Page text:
Caring for seniors in need of a wide variety of services on any given day can be a profound challenge, so imagine what that realm looks like during a global pandemic. Fortunately, an organization called PACE of Southwest Michigan is meeting that challenge.
PACE is caring for the seniors enrolled in their program during the COVID-19 pandemic, according to Therese Saggau, CEO of the organization who tells us, “PACE healthcare workers are caring for our PACE elderly in their homes 24/7 with unfailing dedication and devotion to their health and safety,” and adding, “As we closely follow federal, state and local infection control guidelines, our participants continue to receive optimal care.”
PACE, which stands for Program of All-Inclusive Care for the Elderly, is a unique long-term care option for older adults who wish to remain in their home as they age. PACE keeps older adults in their home by coordinating their medical and therapeutic treatment, providing in-home assistance, transportation, and by offering social interaction at their Day Center. The PACE Day Center is currently closed but, Activities Coordinator, Wendy Todd says, “We are in touch with our participants on a regular basis,” and notes, “We call them often to chat and reminisce and we also speak with their families and caregivers to suggest things to keep them occupied and safe at home. We also deliver craft materials such as adult coloring books to participants.”
Nationally, there are 239 PACE centers serving more than 40,000 PACE enrollees in 31 states. PACE of Southwest Michigan opened in September of 2012 and has served over 300 participants. They opened their doors in September of 2012 and enrolled 64 participants during their inaugural year, with current enrollment at 220 and growing. They serve individuals over 55 years of age, who live within Berrien and most of Cass and Van Buren counties, who qualify for nursing home level of care (as deemed by the State of Michigan), and who can live safely in the community. A recent study found that in the PACE of SWMI service area, there are more than 3,500 seniors struggling with health issues that are jeopardizing their ability to stay living at home.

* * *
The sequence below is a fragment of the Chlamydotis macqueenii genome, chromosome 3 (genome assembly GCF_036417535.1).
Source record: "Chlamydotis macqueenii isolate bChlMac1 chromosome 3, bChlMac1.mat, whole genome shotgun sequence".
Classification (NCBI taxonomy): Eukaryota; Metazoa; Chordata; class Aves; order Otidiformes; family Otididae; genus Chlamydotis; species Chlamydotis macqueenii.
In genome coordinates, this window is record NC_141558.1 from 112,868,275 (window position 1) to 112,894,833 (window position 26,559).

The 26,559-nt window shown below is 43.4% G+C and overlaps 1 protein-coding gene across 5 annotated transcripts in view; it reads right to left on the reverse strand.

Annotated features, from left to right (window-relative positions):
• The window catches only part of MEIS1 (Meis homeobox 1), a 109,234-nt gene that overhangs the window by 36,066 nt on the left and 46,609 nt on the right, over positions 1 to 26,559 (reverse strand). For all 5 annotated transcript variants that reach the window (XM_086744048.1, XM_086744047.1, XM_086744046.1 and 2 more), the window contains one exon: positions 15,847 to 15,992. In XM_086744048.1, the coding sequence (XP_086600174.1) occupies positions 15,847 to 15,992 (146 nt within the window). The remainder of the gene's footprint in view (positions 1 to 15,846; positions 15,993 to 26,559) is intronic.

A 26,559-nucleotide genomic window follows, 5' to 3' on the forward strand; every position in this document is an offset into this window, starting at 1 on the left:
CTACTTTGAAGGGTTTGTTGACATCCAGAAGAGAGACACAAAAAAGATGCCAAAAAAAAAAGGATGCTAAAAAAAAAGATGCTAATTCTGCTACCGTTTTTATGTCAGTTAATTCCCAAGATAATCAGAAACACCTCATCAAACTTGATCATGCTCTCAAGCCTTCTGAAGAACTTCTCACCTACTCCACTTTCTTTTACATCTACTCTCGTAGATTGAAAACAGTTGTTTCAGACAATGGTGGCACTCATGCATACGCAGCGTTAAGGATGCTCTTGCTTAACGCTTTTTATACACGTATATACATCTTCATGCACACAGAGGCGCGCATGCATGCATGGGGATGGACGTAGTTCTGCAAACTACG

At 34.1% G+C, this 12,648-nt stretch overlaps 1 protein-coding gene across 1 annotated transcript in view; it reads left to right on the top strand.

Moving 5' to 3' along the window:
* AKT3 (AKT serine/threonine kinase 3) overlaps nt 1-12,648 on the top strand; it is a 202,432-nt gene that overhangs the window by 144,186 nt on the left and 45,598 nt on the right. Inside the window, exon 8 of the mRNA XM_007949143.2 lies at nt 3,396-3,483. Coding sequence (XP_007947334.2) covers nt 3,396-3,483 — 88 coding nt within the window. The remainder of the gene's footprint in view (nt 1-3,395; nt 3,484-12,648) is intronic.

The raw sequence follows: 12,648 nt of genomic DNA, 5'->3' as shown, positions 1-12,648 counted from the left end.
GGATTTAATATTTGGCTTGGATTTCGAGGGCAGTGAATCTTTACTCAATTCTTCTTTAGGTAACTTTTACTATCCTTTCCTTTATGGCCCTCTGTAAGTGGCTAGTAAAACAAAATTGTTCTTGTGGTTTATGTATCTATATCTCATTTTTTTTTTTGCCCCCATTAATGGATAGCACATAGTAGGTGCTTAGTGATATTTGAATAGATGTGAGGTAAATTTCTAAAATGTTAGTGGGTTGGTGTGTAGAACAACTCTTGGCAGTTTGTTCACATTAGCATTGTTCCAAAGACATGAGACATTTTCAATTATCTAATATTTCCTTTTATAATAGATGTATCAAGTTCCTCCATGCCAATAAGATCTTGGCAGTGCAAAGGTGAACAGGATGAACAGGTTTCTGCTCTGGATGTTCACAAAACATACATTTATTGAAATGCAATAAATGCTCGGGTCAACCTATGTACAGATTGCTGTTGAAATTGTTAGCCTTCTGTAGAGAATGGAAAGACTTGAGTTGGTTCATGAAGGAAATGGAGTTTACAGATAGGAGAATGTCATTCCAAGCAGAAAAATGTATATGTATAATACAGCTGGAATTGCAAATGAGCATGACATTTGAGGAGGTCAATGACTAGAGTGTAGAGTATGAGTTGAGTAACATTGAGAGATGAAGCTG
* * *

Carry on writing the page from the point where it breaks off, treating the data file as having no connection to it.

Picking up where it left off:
Connie DiDonato, Marketing and Community Outreach Coordinator, says, “During this pandemic, it is more difficult than ever to try to reach the seniors in our community who need PACE services, but might not know about us.” She points out, “Many older adults in our communities are experiencing significant isolation already and they are likely even more stressed during this challenging time. Many do not know who to go to for help.”
Likely candidates who could benefit from the PACE model of care include those who are having difficulty managing appointments, finances, medications, and health conditions. Often, potential PACE participants have declining ability to perform duties, such as meal preparation, housework, or transportation, and an increased need for assistance with bathing, dressing and moving around their home. They often also experience an increase in falls and visits to the ER or urgent care.
Typical PACE services include:
- Adult care with nursing; physical, occupational and recreational therapies; meals; nutritional counseling; and social work
- Medical care provided by a PACE physician who is familiar with the history, needs and preferences of each participant
- A physician and nurse on call 24/7
- Home health care and personal care/chore service
- Pharmacy medication management and disbursement (as a Medicare Part D provider)
- Socialization at the center to decrease isolation/boredom and provide safe exercise and activity
- Transportation to the Day Center and medical specialty appointments
- On-site audiology, dentistry, optometry, podiatry, and speech therapy
- Durable medical equipment, supplies and lab tests
- Respite care
Those enrolled in PACE programs are less likely to go to the ER and/or the hospital, compared to their counterparts out in the community. Dr. Rina Patel, PACE Medical Director, says, “It is especially important at this time to provide excellent care so that our participants do not need to go to the ER or hospital, because that can be a dangerous place to be right now, especially for seniors.”
Through a combination of televisits, in-person homecare and physical and occupational therapy, using up-to-the-minute CDC infection control guidelines and primary care clinic visits when appropriate, PACE of Southwest Michigan is continuing to help the most vulnerable in our community.
For more information on PACE or to make a referral, you are invited to call 269-408-4350 or visit online at this link: http://paceswmi.org